Theories of worry
Generalized anxiety disorder
The metacognitive model
The word ’metacognitive’ means the beliefs we hold about our thoughts. And the theory developed by Adrian Wells puts metacognitive beliefs about worry firmly at the centre of GAD.
Wells highlights two types of metacognitive beliefs: positive and negative. Like many people, whether they have an anxiety problem or not, individuals with GAD tend to see worry as beneficial. They may believe, for instance, that worrying helps them to anticipate and solve problems; that it provides the motivation necessary to tackle those problems; or that it prepares them for the worst if a solution can’t be found. Despite realizing that it is pure superstition, they may even feel that by worrying about an event they can prevent it occurring.
Clearly, someone who thinks of worry in such positive terms may do rather a lot of it. But people with GAD, unlike other anxious individuals, also hold a number of negative views of worry: principally, that worry is uncontrollable — once you start, it’s almost impossible to stop; and that worry is dangerous — as a sign of looming insanity, for example.
It’s this painful combination of positive and negative views about worry that distinguishes GAD — and makes life such a misery for those who suffer from it. These people worry because they feel it’s the right thing to do; and yet worrying is a source of huge distress. Indeed, as this theory has helped reveal, people with GAD even worry about worry.
The cognitive avoidance theory
Rather differently, Tom Borkovec of Penn State University argues that worry is principally an avoidance strategy. What we’re avoiding is the present, and we do this when we worry by focusing on the future. Borkovec suggests that this avoidance takes three forms.
First, we worry because we believe it will help us to prevent disaster occurring or, if it does happen, to cope with it.
Next, worry about relatively superficial or unlikely threats distracts us from more distressing problems. Borkovec notes, for instance, that people with GAD report more trauma in their lives, and worse relationships.
Finally, worry suppresses feelings, allowing us to avoid the full emotional impact of a feared event. Worry, argues Borkovec, is essentially verbal thought. And verbal thought is not a good medium for emotions. To really feel something, we need to visualize it, but worry distracts us from such images. Borkovec cites research indicating that worry reduces bodily arousal (such as heart rate) in response to threatening images. He concludes:
In sum, worriers may escape fearful imagery by focusing on the verbal channel while thinking about the future in more abstract terms, e.g. ’something awful will happen’, with few concrete details.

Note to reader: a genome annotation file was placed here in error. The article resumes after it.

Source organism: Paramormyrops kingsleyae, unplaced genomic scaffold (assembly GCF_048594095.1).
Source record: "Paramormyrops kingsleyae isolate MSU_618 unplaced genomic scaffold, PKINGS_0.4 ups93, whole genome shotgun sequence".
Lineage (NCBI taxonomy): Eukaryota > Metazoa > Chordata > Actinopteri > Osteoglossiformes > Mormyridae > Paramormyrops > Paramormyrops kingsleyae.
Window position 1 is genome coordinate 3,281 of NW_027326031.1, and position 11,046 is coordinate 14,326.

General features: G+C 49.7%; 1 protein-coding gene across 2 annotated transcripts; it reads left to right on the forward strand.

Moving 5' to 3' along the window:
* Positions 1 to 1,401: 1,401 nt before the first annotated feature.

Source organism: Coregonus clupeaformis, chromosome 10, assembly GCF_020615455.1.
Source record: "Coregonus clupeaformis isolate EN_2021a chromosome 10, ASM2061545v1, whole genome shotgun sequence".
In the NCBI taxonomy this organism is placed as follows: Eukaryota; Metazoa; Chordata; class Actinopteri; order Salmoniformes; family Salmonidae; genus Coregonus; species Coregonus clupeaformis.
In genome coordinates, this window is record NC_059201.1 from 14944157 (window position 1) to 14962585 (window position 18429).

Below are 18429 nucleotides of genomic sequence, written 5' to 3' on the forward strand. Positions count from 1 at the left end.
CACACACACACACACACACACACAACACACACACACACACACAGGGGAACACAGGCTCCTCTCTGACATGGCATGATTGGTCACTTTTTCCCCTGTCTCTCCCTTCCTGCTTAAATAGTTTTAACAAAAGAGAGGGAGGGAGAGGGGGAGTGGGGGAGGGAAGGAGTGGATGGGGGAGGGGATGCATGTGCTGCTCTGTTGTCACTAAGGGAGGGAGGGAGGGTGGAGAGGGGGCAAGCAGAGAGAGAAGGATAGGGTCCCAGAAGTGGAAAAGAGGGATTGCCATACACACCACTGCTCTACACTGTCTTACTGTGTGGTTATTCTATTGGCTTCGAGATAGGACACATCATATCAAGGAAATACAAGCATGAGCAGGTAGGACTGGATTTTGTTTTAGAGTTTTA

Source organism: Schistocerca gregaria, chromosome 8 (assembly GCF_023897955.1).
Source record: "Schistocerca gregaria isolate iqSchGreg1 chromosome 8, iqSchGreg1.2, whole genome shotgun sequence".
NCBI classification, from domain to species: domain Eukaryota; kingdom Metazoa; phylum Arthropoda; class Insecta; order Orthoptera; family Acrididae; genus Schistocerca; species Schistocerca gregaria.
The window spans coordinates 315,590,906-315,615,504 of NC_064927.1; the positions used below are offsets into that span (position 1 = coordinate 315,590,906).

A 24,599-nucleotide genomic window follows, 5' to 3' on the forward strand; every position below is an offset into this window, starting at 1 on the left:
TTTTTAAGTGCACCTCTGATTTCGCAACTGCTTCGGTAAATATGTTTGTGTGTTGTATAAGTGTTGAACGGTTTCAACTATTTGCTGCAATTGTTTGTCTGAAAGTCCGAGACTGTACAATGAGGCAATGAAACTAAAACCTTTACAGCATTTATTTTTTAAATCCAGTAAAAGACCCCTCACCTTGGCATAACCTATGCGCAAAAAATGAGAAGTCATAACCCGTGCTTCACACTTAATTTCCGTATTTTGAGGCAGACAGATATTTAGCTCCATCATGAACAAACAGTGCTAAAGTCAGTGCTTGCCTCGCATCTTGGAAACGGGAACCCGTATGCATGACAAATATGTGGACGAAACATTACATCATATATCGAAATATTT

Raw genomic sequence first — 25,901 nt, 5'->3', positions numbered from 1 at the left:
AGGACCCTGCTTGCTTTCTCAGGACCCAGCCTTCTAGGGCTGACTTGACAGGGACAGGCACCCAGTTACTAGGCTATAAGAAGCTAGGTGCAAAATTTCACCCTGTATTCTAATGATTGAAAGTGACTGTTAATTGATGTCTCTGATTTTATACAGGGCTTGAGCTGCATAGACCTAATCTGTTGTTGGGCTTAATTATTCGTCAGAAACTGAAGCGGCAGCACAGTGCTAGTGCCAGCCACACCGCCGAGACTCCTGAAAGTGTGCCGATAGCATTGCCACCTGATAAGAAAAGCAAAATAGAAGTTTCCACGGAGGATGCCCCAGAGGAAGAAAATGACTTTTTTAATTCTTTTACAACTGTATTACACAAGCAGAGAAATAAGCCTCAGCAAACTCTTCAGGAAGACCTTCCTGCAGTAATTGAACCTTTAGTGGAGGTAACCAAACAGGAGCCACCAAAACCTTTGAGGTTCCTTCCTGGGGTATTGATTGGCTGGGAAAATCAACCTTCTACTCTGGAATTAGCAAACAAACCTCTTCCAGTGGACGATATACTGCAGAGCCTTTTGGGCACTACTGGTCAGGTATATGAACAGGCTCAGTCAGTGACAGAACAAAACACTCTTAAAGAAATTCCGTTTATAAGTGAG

Intolerance of uncertainty
For Naomi Koerner and Michel Dugas, GAD is founded on intolerance of uncertainty:
Individuals who are intolerant of uncertainty believe that uncertainty is stressful and upsetting, that being uncertain about the future is unfair, that unexpected events are negative and should be avoided, and that uncertainty interferes with one’s ability to function.
Worry, almost by definition, is an attempt to anticipate and control uncertain future events. It seems logical, then, that people with a strong intolerance of uncertainty will become persistent worriers.
Koerner and Dugas speculate that the progression from intolerance of uncertainty to worry may be influenced by three factors. First are the positive beliefs about worry we touched on when discussing the metacognitive model. Second are the forms of cognitive avoidance identified by Borkovec. And third is the belief, held by many people with GAD, that they are poor at solving problems: ’because some degree of uncertainty is inherent to most problems, it is easy to see how individuals with GAD could become frustrated and overwhelmed with solving even minor problems’ — which only increases their anxiety and fuels their worry.
The mood-as-input theory
The mood-as-input theory of worry was formulated by the British psychologist Graham Davey, though it’s nicely demonstrated by an experiment carried out by other researchers a few years earlier. Half of the participants in the experiment were put into a bad mood, and the other half into a good mood. Then they were each asked to come up with a list of birds’ names. Half were told they could stop when they felt like it (the ’feel like continuing’ stop rule) and half to continue until they could think of no more names (the ’as many as can’ stop rule).
The participants’ response to those stop rules depended on their mood. For the ’feel like continuing’ group, those feeling upbeat persevered longer than those in a negative mood. But the situation was reversed in the ’as many as can’ group: those in a bad mood were more likely to persist with the task.
Davey argues that this experiment encapsulates two essential features of severe worry. First is the fact that our sense of whether or not we’ve completed a task satisfactorily is often based on our mood, rather than any objective measurement. This is particularly true for tasks which don’t have an obvious end point, such as worrying. A negative mood indicates that the task hasn’t been completed. So someone who feels anxious or unhappy — as people suffering from GAD generally are — is likely to feel that they haven’t yet worried enough.
The second point is that persistent worriers tend to use the ’as many as can’ stop rule. This may be partly because there seems to be a natural tendency to opt for such a rule when we’re feeling down, and partly because worriers often hold some fairly rigid beliefs: for example, that worrying is essential if disaster is to be averted; that only perfection will do; and that uncertainty is undesirable. But the ’as many as can’ stop rule can be a tough one to follow. And with activities as open-ended as worry, an obvious conclusion is rarely in sight.